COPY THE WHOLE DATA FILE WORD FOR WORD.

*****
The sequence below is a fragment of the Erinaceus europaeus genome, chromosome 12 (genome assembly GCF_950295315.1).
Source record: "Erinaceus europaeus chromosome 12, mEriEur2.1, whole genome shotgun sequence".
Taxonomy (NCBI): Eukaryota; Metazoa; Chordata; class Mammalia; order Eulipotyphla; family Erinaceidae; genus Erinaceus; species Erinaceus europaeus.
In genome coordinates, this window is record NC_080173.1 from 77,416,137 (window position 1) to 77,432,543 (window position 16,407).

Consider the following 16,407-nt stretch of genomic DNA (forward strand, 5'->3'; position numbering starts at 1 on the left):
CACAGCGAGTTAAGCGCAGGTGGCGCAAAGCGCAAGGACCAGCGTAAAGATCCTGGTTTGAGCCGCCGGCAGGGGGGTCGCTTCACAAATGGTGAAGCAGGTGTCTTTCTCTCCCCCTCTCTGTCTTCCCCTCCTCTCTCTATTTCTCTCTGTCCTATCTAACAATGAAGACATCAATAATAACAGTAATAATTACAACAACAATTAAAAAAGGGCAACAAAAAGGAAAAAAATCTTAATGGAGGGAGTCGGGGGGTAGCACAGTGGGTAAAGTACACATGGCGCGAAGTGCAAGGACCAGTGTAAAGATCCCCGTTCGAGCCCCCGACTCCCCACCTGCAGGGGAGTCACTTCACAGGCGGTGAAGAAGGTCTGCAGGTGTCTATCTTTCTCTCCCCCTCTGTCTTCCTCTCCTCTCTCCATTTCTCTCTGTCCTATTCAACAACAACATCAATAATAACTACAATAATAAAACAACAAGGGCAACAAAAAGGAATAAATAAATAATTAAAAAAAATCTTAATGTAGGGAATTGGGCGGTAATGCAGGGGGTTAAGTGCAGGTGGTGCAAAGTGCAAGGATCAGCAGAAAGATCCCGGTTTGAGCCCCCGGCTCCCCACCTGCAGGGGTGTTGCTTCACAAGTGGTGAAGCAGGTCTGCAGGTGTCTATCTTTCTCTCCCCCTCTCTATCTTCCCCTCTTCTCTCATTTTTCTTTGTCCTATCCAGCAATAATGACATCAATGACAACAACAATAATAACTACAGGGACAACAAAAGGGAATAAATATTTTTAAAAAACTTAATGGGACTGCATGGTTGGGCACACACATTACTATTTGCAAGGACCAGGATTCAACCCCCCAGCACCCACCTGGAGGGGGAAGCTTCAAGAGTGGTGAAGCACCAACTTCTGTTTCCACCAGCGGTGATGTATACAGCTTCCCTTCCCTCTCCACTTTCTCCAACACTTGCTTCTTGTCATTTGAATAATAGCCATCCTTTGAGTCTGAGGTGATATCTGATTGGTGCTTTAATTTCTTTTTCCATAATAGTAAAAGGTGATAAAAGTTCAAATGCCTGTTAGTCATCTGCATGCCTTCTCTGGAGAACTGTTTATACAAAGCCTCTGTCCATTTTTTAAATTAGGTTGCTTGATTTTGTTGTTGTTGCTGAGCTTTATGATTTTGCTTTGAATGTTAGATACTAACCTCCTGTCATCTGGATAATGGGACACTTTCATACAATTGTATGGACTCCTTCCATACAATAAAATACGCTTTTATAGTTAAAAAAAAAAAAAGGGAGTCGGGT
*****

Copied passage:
The sequence below is a fragment of the Erinaceus europaeus genome, chromosome 12 (genome assembly GCF_950295315.1).
Source record: "Erinaceus europaeus chromosome 12, mEriEur2.1, whole genome shotgun sequence".
Taxonomy (NCBI): Eukaryota; Metazoa; Chordata; class Mammalia; order Eulipotyphla; family Erinaceidae; genus Erinaceus; species Erinaceus europaeus.
In genome coordinates, this window is record NC_080173.1 from 77,416,137 (window position 1) to 77,432,543 (window position 16,407).

Consider the following 16,407-nt stretch of genomic DNA (forward strand, 5'->3'; position numbering starts at 1 on the left):
CACAGCGAGTTAAGCGCAGGTGGCGCAAAGCGCAAGGACCAGCGTAAAGATCCTGGTTTGAGCCGCCGGCAGGGGGGTCGCTTCACAAATGGTGAAGCAGGTGTCTTTCTCTCCCCCTCTCTGTCTTCCCCTCCTCTCTCTATTTCTCTCTGTCCTATCTAACAATGAAGACATCAATAATAACAGTAATAATTACAACAACAATTAAAAAAGGGCAACAAAAAGGAAAAAAATCTTAATGGAGGGAGTCGGGGGGTAGCACAGTGGGTAAAGTACACATGGCGCGAAGTGCAAGGACCAGTGTAAAGATCCCCGTTCGAGCCCCCGACTCCCCACCTGCAGGGGAGTCACTTCACAGGCGGTGAAGAAGGTCTGCAGGTGTCTATCTTTCTCTCCCCCTCTGTCTTCCTCTCCTCTCTCCATTTCTCTCTGTCCTATTCAACAACAACATCAATAATAACTACAATAATAAAACAACAAGGGCAACAAAAAGGAATAAATAAATAATTAAAAAAAATCTTAATGTAGGGAATTGGGCGGTAATGCAGGGGGTTAAGTGCAGGTGGTGCAAAGTGCAAGGATCAGCAGAAAGATCCCGGTTTGAGCCCCCGGCTCCCCACCTGCAGGGGTGTTGCTTCACAAGTGGTGAAGCAGGTCTGCAGGTGTCTATCTTTCTCTCCCCCTCTCTATCTTCCCCTCTTCTCTCATTTTTCTTTGTCCTATCCAGCAATAATGACATCAATGACAACAACAATAATAACTACAGGGACAACAAAAGGGAATAAATATTTTTAAAAAACTTAATGGGACTGCATGGTTGGGCACACACATTACTATTTGCAAGGACCAGGATTCAACCCCCCAGCACCCACCTGGAGGGGGAAGCTTCAAGAGTGGTGAAGCACCAACTTCTGTTTCCACCAGCGGTGATGTATACAGCTTCCCTTCCCTCTCCACTTTCTCCAACACTTGCTTCTTGTCATTTGAATAATAGCCATCCTTTGAGTCTGAGGTGATATCTGATTGGTGCTTTAATTTCTTTTTCCATAATAGTAAAAGGTGATAAAAGTTCAAATGCCTGTTAGTCATCTGCATGCCTTCTCTGGAGAACTGTTTATACAAAGCCTCTGTCCATTTTTTAAATTAGGTTGCTTGATTTTGTTGTTGTTGCTGAGCTTTATGATTTTGCTTTGAATGTTAGATACTAACCTCCTGTCATCTGGATAATGGGACACTTTCATACAATTGTATGGACTCCTTCCATACAATAAAATACGCTTTTATAGTTAAAAAAAAAAAAAGGGAGTCGGGT